Will Trafigura claims pave the way for fraud cases against other multinationals?

Robert Newcombe
By: Robert Newcombe January 4, 2024

Robert Newcombe discusses in Thomson Reuters Regulatory Intelligence how the outcomes of the accumulating number of cases against Trafigura may encourage victims of fraud to take on other companies, and further encourage prosecutors such as the SFO to achieve more convictions. 

 

It may not be a household name, but Trafigura is very familiar to commercial lawyers. Operating primarily from Singapore, Geneva and London, the international commodities trader of oil products, metals and minerals has engaged in several high-profile disputes – most recently, two separate maritime disputes in London’s Commercial Court.

Last December, Trafigura made international headlines for its anticipated appearance in the Swiss criminal court. The company featured in a criminal indictment when Switzerland’s Office of the Attorney General (OAG) charged Trafigura and its former COO, Mike Wainwright, with arranging €5m in bribes to a former employee of Angola’s state oil company Sonangol between 2009 and 2011. Trafigura also faces investigations by the U.S. Department of Justice (DoJ) and the Brazilian regulator concerning similar allegations.

In response to these developments, the company stated on 6th December 2023 that “Trafigura has been seeking to resolve investigations by regulatory authorities in the United States, Brazil and Switzerland into payments made by former employees via third parties, approximately 10 or more years ago. The company understands that the investigations stem in part from statements made by Mariano Marcondes Ferraz, a former Trafigura employee, as part of a plea agreement following his conviction in Brazil.”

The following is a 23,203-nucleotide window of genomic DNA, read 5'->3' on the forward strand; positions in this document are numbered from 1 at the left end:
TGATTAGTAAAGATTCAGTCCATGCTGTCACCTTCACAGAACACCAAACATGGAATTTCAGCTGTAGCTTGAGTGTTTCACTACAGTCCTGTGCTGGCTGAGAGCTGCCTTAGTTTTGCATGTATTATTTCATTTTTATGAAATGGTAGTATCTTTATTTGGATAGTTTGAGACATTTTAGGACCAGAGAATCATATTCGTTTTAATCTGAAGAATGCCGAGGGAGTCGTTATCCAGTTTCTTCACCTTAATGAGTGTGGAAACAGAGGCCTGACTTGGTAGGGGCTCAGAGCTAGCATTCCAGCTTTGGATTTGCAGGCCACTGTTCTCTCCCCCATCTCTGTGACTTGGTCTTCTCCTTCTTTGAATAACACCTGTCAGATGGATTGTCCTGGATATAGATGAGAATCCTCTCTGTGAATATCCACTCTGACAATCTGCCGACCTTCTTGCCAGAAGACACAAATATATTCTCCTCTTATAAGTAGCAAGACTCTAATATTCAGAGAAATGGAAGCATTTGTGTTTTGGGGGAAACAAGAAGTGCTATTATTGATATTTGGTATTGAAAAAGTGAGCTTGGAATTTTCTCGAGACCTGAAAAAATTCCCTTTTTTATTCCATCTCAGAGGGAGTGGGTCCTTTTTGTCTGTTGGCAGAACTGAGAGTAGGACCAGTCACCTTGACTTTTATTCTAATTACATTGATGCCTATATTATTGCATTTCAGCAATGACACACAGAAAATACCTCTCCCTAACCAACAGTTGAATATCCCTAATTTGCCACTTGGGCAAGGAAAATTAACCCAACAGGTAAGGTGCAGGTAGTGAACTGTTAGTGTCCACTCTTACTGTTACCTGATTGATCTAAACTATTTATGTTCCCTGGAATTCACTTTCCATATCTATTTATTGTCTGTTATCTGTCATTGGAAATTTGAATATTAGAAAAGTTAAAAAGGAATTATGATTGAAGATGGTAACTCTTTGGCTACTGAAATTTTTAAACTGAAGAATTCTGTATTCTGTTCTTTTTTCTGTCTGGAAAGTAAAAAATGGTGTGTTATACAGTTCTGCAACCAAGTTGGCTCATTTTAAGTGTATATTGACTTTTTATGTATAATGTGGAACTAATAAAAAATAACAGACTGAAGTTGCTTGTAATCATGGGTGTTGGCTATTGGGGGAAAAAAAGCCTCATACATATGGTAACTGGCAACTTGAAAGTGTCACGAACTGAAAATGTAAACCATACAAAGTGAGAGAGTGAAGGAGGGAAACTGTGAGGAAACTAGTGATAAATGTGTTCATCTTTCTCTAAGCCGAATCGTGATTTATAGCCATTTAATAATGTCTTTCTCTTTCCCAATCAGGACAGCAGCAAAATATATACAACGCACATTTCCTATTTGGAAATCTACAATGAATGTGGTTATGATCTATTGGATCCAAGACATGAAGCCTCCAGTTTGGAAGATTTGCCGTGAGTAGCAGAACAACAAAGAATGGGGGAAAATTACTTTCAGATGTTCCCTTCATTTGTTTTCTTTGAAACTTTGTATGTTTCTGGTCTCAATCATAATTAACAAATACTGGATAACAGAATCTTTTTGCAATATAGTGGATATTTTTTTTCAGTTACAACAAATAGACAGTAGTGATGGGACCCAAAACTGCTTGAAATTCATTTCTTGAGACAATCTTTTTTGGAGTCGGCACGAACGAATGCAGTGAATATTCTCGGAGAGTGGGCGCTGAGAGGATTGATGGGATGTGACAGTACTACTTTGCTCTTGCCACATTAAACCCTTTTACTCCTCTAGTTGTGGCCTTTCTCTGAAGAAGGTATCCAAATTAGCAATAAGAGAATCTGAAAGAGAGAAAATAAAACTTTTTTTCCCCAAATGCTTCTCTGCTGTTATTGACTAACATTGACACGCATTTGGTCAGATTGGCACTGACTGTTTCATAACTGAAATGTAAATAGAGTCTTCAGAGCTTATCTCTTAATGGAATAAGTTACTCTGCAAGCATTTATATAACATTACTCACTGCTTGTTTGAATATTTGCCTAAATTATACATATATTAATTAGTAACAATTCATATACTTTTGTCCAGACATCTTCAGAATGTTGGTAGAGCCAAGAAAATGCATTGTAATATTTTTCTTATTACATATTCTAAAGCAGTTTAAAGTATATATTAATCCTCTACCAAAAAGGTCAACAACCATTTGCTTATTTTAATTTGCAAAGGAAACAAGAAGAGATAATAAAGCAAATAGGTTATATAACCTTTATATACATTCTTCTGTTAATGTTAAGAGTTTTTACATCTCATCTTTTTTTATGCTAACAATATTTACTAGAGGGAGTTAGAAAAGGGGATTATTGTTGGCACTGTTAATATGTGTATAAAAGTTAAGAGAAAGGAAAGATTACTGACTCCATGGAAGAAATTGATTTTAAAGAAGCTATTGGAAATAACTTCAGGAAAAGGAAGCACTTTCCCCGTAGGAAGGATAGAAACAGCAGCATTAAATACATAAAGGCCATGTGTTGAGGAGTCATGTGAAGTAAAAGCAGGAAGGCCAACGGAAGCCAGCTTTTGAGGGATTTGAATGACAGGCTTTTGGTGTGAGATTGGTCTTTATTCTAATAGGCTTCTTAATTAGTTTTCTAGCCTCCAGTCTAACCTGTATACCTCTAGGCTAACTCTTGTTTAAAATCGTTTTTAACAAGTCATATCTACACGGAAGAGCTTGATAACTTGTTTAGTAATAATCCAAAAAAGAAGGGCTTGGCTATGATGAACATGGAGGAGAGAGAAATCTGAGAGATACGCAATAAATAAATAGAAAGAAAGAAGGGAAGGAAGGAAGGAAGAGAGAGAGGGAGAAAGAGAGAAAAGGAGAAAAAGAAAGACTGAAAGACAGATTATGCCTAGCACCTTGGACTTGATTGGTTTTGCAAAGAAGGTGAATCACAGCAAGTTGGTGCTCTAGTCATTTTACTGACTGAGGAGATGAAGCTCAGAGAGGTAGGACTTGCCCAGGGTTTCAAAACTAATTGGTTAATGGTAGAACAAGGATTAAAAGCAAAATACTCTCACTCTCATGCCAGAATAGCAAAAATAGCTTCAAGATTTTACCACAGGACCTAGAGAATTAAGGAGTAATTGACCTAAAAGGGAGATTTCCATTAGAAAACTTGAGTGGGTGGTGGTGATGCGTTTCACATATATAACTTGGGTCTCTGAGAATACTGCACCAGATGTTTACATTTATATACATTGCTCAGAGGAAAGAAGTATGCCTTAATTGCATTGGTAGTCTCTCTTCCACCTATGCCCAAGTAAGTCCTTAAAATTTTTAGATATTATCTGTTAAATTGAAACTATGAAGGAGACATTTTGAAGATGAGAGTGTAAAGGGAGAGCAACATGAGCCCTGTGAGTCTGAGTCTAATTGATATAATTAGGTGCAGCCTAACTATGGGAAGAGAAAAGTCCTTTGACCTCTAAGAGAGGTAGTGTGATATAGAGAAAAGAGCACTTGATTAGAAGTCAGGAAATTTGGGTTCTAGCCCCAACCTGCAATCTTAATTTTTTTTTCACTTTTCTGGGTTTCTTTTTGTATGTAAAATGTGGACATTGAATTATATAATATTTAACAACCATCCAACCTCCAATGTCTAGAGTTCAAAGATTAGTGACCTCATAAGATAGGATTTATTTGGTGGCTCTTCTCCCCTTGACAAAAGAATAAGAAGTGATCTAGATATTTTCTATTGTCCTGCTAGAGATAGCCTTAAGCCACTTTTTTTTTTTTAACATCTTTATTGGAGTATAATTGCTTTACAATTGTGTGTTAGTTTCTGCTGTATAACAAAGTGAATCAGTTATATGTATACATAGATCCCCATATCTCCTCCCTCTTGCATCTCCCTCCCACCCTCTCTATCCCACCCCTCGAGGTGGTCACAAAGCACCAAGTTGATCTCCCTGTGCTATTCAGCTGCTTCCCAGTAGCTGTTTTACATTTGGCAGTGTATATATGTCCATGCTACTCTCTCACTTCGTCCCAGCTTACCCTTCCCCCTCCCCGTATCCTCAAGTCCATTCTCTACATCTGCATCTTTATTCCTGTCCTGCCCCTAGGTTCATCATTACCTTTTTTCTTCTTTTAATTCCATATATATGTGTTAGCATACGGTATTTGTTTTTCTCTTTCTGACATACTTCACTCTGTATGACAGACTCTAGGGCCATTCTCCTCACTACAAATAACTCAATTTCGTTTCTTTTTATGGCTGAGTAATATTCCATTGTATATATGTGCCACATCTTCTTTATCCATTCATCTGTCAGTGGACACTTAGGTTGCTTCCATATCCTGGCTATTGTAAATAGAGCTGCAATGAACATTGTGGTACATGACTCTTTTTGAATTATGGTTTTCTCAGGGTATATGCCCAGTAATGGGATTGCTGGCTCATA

Trafigura anticipates that it will resolve the DoJ investigation into improper payments made in Brazil by making a provision of $127m in its 2023 accounts to cover a possible fine. In relation to the Swiss prosecution, the statement notes that Trafigura will “defend itself at court, including in view of the compliance and anti-bribery and corruption controls in place at the relevant time.”

By way of explanation, Trafigura’s Chairman and CEO Jeremy Weir added: “We sincerely regret these incidents which breached our code of conduct and are contrary to our values…Since the period in question, we have significantly enhanced our compliance programme and controls. These historical incidents in no way represent the company we are today.”

Simultaneous with these events, but not referred to in Trafigura’s statement, the High Court in London has been hearing evidence from an Indian businessman Prateek Gupta in a case brought by Trafigura against him and seven companies of which he was deemed to be the legal controller.

Trafigura alleges that they carried out a “systematic fraud”. Meanwhile Gupta counter claims that it was Trafigura which “devised and proposed” the fraudulent scheme relating to a $590m write-down of 1,000 containers containing nickel, which were found to contain far less valuable material.

According to the Financial Times, Gupta has disclosed evidence in the form of WhatsApp and email exchanges which may amount to a criminal conspiracy by Gupta and Trafigura employees to defraud Citibank. Gupta has further accused Trafigura employees of seeking his collaboration in covering up the alleged nickel fraud, between 2019 and 2022.

Although the dispute between the parties is a civil matter, the allegations of fraud manifestly amount to very serious criminal activity, varying accounts of which have been disclosed and disputed in open court without reporting restrictions in place. Victims of the alleged fraud will have been paying close attention to proceedings – as, no doubt, has the UK’s Serious Fraud Office (SFO).

Notwithstanding Trafigura’s December statement, the implications of the alleged nickel fraud in the London commercial hearing, combined with the bribery charge in Switzerland, are undoubtedly very serious for the company. Regardless of its size or global reach, there will be reputational damage that may negatively impact its operations, potentially to a significant extent.